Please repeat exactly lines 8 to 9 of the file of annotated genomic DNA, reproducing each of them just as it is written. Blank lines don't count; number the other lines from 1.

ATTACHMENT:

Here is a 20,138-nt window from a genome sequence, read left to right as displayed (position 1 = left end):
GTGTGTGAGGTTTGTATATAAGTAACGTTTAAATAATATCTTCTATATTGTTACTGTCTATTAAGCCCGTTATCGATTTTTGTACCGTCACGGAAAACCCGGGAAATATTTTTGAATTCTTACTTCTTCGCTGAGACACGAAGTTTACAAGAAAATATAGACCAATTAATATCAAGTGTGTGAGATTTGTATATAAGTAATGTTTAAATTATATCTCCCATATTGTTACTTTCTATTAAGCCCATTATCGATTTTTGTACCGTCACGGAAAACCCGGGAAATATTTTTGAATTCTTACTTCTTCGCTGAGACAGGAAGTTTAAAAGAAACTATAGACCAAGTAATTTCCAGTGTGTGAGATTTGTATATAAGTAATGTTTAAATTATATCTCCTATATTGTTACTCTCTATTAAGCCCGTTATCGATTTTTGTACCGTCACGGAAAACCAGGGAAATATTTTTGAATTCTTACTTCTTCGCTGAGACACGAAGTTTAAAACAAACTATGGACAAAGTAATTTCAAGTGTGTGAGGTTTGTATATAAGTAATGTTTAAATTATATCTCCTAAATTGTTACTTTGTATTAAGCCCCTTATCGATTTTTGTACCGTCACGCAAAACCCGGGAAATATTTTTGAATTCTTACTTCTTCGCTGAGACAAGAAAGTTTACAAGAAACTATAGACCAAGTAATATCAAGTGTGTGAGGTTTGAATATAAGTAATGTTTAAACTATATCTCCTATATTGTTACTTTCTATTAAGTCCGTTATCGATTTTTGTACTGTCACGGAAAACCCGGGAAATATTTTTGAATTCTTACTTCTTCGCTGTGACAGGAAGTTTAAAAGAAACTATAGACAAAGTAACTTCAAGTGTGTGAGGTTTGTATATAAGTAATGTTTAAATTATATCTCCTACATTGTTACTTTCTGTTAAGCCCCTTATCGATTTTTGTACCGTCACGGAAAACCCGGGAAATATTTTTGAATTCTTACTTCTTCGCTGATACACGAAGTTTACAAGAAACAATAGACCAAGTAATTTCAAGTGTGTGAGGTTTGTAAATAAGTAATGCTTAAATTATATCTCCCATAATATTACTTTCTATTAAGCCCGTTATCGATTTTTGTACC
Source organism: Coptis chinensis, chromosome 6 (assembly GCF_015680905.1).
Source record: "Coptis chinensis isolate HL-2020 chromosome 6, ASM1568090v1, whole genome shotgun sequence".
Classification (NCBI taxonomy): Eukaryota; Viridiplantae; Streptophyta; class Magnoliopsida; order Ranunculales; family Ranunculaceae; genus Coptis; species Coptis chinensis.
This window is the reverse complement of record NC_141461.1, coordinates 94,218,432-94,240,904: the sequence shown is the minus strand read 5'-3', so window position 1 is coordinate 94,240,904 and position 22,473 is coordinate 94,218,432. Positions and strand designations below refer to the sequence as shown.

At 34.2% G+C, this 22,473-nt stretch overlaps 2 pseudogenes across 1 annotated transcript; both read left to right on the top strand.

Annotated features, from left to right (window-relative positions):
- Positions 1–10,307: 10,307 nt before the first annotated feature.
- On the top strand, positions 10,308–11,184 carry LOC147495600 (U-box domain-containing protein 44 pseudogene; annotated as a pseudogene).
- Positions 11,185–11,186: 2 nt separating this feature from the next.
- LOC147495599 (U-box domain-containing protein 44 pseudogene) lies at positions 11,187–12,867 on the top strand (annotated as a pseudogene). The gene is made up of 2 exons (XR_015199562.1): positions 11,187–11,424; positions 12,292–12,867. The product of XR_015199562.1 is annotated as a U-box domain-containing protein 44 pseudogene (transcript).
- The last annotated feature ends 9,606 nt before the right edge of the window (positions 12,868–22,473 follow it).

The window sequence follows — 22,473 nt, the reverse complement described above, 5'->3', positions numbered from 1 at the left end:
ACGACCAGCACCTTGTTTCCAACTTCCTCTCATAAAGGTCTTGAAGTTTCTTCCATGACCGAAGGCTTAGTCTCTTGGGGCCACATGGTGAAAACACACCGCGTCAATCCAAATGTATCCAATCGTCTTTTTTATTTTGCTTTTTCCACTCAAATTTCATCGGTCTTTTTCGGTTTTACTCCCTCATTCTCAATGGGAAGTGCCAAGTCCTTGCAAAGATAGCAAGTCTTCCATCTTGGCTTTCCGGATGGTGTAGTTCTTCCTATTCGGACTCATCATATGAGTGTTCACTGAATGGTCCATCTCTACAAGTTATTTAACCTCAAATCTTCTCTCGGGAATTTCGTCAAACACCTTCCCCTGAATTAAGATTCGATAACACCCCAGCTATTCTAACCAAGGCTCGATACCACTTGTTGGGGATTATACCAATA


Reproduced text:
Annotated features, from left to right (window-relative positions):
- Positions 1–10,307: 10,307 nt before the first annotated feature.